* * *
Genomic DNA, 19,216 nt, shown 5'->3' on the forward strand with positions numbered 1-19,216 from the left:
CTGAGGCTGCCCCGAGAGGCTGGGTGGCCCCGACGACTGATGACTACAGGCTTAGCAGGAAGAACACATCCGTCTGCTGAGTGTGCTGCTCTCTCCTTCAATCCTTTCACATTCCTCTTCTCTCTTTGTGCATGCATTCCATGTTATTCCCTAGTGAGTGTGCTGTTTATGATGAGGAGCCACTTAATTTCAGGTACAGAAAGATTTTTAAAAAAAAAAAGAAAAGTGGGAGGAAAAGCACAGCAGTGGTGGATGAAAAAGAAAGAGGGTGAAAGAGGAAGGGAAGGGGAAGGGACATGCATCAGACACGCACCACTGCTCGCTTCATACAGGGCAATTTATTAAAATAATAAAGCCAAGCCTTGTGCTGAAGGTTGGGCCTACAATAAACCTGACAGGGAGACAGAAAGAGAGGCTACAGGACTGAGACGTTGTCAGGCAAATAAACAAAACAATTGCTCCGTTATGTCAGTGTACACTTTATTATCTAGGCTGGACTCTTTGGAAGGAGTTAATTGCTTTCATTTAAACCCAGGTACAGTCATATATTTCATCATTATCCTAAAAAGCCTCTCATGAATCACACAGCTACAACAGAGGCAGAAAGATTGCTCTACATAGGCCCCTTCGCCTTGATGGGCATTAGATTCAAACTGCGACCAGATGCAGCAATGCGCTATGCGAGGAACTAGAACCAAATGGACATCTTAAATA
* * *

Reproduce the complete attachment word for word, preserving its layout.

Genomic DNA, 19,216 nt, shown 5'->3' on the forward strand with positions numbered 1-19,216 from the left:
CTGAGGCTGCCCCGAGAGGCTGGGTGGCCCCGACGACTGATGACTACAGGCTTAGCAGGAAGAACACATCCGTCTGCTGAGTGTGCTGCTCTCTCCTTCAATCCTTTCACATTCCTCTTCTCTCTTTGTGCATGCATTCCATGTTATTCCCTAGTGAGTGTGCTGTTTATGATGAGGAGCCACTTAATTTCAGGTACAGAAAGATTTTTAAAAAAAAAAAGAAAAGTGGGAGGAAAAGCACAGCAGTGGTGGATGAAAAAGAAAGAGGGTGAAAGAGGAAGGGAAGGGGAAGGGACATGCATCAGACACGCACCACTGCTCGCTTCATACAGGGCAATTTATTAAAATAATAAAGCCAAGCCTTGTGCTGAAGGTTGGGCCTACAATAAACCTGACAGGGAGACAGAAAGAGAGGCTACAGGACTGAGACGTTGTCAGGCAAATAAACAAAACAATTGCTCCGTTATGTCAGTGTACACTTTATTATCTAGGCTGGACTCTTTGGAAGGAGTTAATTGCTTTCATTTAAACCCAGGTACAGTCATATATTTCATCATTATCCTAAAAAGCCTCTCATGAATCACACAGCTACAACAGAGGCAGAAAGATTGCTCTACATAGGCCCCTTCGCCTTGATGGGCATTAGATTCAAACTGCGACCAGATGCAGCAATGCGCTATGCGAGGAACTAGAACCAAATGGACATCTTAAATA